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WHO declares war on hidden sugars in fight against obesity

The UN health agency confirmed previous guidelines that sugars should make up less than 10 percent of a person’s total daily energy intake, but in a new twist said countries should strive for half that amount.

Setting the bar at five percent would mean people should consume no more than 25 grammes, or the equivalent of six teaspoons of sugar a day — less than the 10 teaspoons in your average can of soda.

Health-hazardous “free” sugars, in the form of table sugar, fructose or glucose for instance, are added to foods and drinks by manufacturers, cooks and consumers themselves, and are naturally present in substances like honey and fruit juices.

The guidelines do not refer to sugars in fresh fruits, vegetables and milk, since there is no evidence they are harmful, WHO said.

Sugar-full ketchup

The UN agency pointed out that much of the so-called free sugars we consume today are “hidden” in processed foods that are not usually seen as sweet, like ketchup, which contains a full teaspoon of sugar in each tablespoon.

“In reality, we find (these sugars) in the majority of products,” said Francesco Branca, who heads the WHO’s Department of Nutrition for Health and Development.

He pointed to a survey of US supermarkets indicating 80 percent of products contained added sugar.

An average-sized bowl of breakfast cereal contains four teaspoons of sugar, while sweetened yogurts contain one or two, he pointed out.

If you have a bowl of cereal in the morning, a can of soda during the day and a sweetened yogurt after dinner “you’re already at 15 teaspoons, so it is very easy to exceed” the guidelines, Branca told reporters.

WHO first raised the alert about added sugars in 1989, and has for more than a decade been recommending keeping sugar consumption below 10 percent of a person’s total daily energy intake.

On Wednesday it said that recommendation had been strengthened by increased scientific evidence, and urged countries to adopt it as policy, and if possible to go further and halve the recommended level.

The five-percent recommendation, aimed especially at preventing tooth decay, remains “conditional” since too few studies have been conducted in populations with such low sugar intake to allow a clear comparison.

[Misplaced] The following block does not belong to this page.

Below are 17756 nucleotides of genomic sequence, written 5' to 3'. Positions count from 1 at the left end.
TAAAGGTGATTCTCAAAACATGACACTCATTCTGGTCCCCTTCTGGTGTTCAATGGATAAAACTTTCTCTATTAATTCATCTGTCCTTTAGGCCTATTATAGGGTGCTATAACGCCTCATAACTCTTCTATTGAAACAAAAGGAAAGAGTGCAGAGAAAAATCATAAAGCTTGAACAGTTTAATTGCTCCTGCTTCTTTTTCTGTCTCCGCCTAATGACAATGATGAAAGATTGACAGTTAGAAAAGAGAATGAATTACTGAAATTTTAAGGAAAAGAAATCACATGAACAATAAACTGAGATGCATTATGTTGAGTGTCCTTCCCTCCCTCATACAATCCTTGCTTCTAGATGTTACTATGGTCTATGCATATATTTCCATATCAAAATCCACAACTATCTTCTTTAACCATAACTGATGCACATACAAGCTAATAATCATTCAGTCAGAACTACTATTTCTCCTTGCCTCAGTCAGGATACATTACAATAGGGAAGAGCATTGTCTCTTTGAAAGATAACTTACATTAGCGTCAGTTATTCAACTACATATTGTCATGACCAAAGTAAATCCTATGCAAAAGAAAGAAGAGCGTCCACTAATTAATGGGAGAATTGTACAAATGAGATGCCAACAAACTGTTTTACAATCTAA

While cutting out sugar-sweetened beverages can go a long way towards meeting the 10-percent level, Tom Sanders, a nutrition and dietetics professor at Kings College in London, said the five-percent limit was trickier.

“This target is much harder to meet because it would involve not eating cakes, biscuits, confectionary and all sugar-sweetened beverages including fruit juice,” he said.

Concretely, WHO would like to see better labelling to clearly show how much sugar is hidden in food and drink products to help consumers make healthier choices.

Countries should also restrict marketing of food and drinks with high sugar content to children, WHO said, also suggesting dialogue with food manufacturers could help reduce the level of sugar in processed foods.

‘Lifestyle diseases’ kill millions

The new, non-binding guidelines are part of WHO’s battle against obesity, tooth decay and a range of other non-communicable diseases, like diabetes, cardiovascular conditions and some cancers.

Such “lifestyle diseases”, caused by unhealthy habits like smoking, alcohol abuse and consuming too much sugar, fat and salt, kill 16 million people prematurely each year, according to WHO data.

Worldwide, the intake of free sugars has swelled 10 percent over the past decade, but consumption varies widely according to age and country.

The highest levels are seen in South America, where people on average consume 130 grammes of free sugars per day — more than double the 50 grammes allowed under WHO’s 10-percent recommendation.

Sub-Saharan Africans in contrast consume just 30 grammes per person per day.

In Europe meanwhile, sugar makes up seven to eight percent of the daily energy intake of adults in countries like Norway and Hungary, but 16-17 percent in countries like Spain and Britain, WHO said.

Worryingly, intake is much higher among children, with percentages ranging from 12 percent in countries like Denmark and Sweden to nearly 25 percent in Portugal, it said. (AFP)



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